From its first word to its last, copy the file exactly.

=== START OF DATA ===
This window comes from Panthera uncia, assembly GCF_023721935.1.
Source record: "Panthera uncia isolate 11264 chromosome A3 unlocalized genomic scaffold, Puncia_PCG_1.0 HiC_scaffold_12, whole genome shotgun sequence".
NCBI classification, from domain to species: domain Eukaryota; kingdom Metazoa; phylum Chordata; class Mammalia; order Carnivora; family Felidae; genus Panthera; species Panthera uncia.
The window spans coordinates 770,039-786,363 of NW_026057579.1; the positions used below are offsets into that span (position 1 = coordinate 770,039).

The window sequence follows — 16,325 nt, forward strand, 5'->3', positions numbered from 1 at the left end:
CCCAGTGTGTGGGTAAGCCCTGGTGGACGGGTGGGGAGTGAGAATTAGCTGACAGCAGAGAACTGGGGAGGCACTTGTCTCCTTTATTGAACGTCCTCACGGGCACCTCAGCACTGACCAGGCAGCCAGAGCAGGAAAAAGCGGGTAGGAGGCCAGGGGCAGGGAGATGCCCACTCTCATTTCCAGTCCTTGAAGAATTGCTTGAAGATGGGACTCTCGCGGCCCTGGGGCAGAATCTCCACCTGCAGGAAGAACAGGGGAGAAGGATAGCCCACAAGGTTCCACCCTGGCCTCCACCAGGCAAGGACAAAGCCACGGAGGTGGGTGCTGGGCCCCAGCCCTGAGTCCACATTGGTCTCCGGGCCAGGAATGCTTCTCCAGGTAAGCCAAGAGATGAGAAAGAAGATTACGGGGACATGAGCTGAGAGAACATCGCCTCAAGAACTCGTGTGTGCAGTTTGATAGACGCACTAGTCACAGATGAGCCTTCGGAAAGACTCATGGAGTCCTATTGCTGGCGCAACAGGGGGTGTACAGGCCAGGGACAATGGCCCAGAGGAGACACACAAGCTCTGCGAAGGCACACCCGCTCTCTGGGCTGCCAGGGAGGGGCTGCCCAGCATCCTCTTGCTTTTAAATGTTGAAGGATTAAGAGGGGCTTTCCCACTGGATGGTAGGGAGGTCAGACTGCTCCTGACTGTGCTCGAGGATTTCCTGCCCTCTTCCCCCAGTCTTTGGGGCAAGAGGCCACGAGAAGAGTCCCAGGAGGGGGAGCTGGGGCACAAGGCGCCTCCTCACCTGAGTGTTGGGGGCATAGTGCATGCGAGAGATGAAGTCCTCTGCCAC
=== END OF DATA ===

This window comes from Panthera uncia, assembly GCF_023721935.1.
Source record: "Panthera uncia isolate 11264 chromosome A3 unlocalized genomic scaffold, Puncia_PCG_1.0 HiC_scaffold_12, whole genome shotgun sequence".
NCBI classification, from domain to species: domain Eukaryota; kingdom Metazoa; phylum Chordata; class Mammalia; order Carnivora; family Felidae; genus Panthera; species Panthera uncia.
The window spans coordinates 770,039-786,363 of NW_026057579.1; the positions used below are offsets into that span (position 1 = coordinate 770,039).

The window sequence follows — 16,325 nt, forward strand, 5'->3', positions numbered from 1 at the left end:
CCCAGTGTGTGGGTAAGCCCTGGTGGACGGGTGGGGAGTGAGAATTAGCTGACAGCAGAGAACTGGGGAGGCACTTGTCTCCTTTATTGAACGTCCTCACGGGCACCTCAGCACTGACCAGGCAGCCAGAGCAGGAAAAAGCGGGTAGGAGGCCAGGGGCAGGGAGATGCCCACTCTCATTTCCAGTCCTTGAAGAATTGCTTGAAGATGGGACTCTCGCGGCCCTGGGGCAGAATCTCCACCTGCAGGAAGAACAGGGGAGAAGGATAGCCCACAAGGTTCCACCCTGGCCTCCACCAGGCAAGGACAAAGCCACGGAGGTGGGTGCTGGGCCCCAGCCCTGAGTCCACATTGGTCTCCGGGCCAGGAATGCTTCTCCAGGTAAGCCAAGAGATGAGAAAGAAGATTACGGGGACATGAGCTGAGAGAACATCGCCTCAAGAACTCGTGTGTGCAGTTTGATAGACGCACTAGTCACAGATGAGCCTTCGGAAAGACTCATGGAGTCCTATTGCTGGCGCAACAGGGGGTGTACAGGCCAGGGACAATGGCCCAGAGGAGACACACAAGCTCTGCGAAGGCACACCCGCTCTCTGGGCTGCCAGGGAGGGGCTGCCCAGCATCCTCTTGCTTTTAAATGTTGAAGGATTAAGAGGGGCTTTCCCACTGGATGGTAGGGAGGTCAGACTGCTCCTGACTGTGCTCGAGGATTTCCTGCCCTCTTCCCCCAGTCTTTGGGGCAAGAGGCCACGAGAAGAGTCCCAGGAGGGGGAGCTGGGGCACAAGGCGCCTCCTCACCTGAGTGTTGGGGGCATAGTGCATGCGAGAGATGAAGTCCTCTGCCAC